Prague Castle: Vladislav Hall
Commissioned by the Jagellon king Vladislav II, this palatial hall was constructed within the walls of Prague Castle between 1485 and 1502. Designed by the master-builder Benedikt Rejt, the hall was used principally for ceremony and entertainment.
Together with Matěj Rejsek, Rejt had been responsible for the second phase of building of St Barbara’s cathedral in the royal city of Kutná Hora, fifty miles east of Prague. His reputation was thus well established by the time he started work on the hall.
On its completion, Rejt connected the hall to the southern rampart wall via the so-called Ludvík wing (named after Vladislav’s son and heir). It was from a window in this tower that the second defenestration of Prague took place.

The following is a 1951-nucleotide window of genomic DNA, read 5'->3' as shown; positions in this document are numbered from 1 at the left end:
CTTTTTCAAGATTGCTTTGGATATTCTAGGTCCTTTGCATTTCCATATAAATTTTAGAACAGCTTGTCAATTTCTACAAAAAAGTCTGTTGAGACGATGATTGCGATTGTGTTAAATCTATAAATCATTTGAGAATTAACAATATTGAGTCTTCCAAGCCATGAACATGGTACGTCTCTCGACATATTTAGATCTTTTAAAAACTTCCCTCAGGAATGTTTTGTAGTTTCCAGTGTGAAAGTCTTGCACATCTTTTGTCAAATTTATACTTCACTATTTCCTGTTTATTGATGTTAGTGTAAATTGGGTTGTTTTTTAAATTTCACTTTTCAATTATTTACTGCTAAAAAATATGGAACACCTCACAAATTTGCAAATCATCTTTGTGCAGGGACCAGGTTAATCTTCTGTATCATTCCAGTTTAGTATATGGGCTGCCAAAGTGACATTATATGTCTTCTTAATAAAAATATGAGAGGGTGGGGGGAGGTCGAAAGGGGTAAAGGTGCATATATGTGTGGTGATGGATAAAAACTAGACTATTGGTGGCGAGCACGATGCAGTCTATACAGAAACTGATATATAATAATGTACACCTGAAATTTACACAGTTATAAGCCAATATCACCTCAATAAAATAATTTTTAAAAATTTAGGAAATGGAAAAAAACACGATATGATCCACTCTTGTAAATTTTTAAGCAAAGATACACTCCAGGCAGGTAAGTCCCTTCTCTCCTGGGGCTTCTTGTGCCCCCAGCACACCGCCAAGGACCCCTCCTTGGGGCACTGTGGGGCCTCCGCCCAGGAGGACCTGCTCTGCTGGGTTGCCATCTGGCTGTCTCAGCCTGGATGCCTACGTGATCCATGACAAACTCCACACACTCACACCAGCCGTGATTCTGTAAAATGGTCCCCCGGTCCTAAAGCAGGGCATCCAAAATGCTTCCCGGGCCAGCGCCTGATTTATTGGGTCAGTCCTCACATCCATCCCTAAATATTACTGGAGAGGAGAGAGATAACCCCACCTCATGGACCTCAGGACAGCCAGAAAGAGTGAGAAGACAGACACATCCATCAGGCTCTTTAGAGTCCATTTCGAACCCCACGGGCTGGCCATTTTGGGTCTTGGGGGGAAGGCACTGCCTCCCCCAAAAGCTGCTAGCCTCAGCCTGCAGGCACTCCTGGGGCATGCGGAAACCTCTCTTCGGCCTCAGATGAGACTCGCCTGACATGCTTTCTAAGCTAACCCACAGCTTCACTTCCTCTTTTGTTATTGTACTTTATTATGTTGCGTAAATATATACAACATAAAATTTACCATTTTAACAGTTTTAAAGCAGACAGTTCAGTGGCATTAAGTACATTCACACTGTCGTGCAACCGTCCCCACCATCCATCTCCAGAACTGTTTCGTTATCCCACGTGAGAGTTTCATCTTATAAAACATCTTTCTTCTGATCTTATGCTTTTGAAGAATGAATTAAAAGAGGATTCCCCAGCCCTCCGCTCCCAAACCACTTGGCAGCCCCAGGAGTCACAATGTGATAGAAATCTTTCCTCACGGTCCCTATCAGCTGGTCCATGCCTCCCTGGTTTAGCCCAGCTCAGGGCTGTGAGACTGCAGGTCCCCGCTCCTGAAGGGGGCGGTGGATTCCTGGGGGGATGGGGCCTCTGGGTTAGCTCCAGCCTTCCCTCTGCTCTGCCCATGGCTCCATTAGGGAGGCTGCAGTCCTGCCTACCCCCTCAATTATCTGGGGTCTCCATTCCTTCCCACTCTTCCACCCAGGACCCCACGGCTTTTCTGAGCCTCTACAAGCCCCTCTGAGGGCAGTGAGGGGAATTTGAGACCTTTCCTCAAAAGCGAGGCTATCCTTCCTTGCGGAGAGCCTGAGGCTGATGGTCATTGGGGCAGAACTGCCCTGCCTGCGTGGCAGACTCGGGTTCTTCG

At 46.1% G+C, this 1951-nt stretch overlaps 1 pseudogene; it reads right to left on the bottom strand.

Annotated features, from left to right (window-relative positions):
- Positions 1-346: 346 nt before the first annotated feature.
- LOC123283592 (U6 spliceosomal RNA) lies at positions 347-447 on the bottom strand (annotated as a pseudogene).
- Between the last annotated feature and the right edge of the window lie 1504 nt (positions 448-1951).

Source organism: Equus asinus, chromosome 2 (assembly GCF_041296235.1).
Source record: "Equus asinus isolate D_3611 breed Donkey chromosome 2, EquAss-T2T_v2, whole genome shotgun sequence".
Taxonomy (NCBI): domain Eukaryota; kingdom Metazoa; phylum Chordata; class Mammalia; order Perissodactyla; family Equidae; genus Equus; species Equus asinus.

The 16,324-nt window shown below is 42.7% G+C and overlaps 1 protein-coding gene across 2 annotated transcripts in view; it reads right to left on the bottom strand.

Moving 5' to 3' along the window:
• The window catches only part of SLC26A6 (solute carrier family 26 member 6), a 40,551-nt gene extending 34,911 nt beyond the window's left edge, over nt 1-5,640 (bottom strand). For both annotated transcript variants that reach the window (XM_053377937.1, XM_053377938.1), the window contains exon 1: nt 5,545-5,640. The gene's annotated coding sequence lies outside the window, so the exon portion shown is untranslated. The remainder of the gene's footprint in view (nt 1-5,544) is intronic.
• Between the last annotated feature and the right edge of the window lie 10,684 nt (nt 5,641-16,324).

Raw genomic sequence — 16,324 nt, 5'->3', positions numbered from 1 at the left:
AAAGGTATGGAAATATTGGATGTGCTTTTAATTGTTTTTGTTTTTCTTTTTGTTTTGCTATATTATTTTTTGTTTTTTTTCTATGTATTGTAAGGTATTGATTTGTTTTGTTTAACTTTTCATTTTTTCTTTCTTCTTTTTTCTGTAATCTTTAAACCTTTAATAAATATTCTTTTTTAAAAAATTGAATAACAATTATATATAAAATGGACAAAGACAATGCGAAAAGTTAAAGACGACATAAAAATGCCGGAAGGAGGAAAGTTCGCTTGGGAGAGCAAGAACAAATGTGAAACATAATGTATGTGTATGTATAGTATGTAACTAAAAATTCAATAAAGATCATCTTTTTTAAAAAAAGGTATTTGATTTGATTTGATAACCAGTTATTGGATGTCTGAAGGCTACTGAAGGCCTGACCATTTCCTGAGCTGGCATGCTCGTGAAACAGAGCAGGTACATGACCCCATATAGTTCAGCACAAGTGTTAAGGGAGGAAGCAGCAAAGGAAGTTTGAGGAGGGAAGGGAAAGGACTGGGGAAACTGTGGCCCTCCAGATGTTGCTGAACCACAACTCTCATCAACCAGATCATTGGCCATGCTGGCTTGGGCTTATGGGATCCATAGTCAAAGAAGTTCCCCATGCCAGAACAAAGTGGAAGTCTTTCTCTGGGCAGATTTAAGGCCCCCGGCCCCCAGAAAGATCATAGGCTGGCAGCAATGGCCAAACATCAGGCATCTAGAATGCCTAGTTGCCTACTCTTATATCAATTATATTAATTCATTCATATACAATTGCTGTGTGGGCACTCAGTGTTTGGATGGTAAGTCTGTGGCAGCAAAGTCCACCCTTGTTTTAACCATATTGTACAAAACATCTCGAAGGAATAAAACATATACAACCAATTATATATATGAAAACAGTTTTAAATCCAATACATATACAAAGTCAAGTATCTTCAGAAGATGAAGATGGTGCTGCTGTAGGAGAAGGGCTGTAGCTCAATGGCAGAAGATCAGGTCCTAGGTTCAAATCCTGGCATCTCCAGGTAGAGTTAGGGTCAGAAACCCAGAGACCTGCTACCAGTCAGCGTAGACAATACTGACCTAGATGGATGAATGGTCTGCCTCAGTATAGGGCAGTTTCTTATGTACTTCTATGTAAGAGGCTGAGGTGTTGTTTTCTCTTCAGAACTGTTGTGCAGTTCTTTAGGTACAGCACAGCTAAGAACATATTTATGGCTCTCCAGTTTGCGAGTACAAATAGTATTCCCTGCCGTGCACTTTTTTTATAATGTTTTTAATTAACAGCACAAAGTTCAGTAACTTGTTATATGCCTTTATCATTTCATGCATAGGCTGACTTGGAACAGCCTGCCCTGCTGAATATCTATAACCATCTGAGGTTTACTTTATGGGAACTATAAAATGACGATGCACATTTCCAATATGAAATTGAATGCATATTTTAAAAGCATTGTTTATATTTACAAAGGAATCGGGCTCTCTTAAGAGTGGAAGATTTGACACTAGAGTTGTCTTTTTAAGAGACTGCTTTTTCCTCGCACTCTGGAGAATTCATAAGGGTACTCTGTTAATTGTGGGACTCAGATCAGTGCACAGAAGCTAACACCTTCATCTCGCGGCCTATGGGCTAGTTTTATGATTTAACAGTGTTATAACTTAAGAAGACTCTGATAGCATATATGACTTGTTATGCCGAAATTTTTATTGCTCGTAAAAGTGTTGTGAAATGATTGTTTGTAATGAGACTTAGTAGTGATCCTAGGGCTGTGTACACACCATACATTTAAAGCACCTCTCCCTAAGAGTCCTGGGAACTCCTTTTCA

The most striking feature of Rejt’s masterpiece is its late Gothic ribbed vaulting, which carries the ceiling across a span of over fifty feet. Not only was this an astonishing engineering achievement for its time; it also meant that the Vladislav Hall became the largest secular vaulted room of its type in Europe, capable of hosting (among other celebrations) any number of jousting tournaments.
Since the establishment of Czechoslovakia in 1918 the hall has been used for less energetic displays of national prowess, including the inauguration of the Presidents of the Republic. On these and other select occasions, the crown jewels of Charles IV, including the Wenceslas crown (pictured below on its outing in 2016) are displayed in the hall. They are exhibited in a special case designed by Josef Gočár.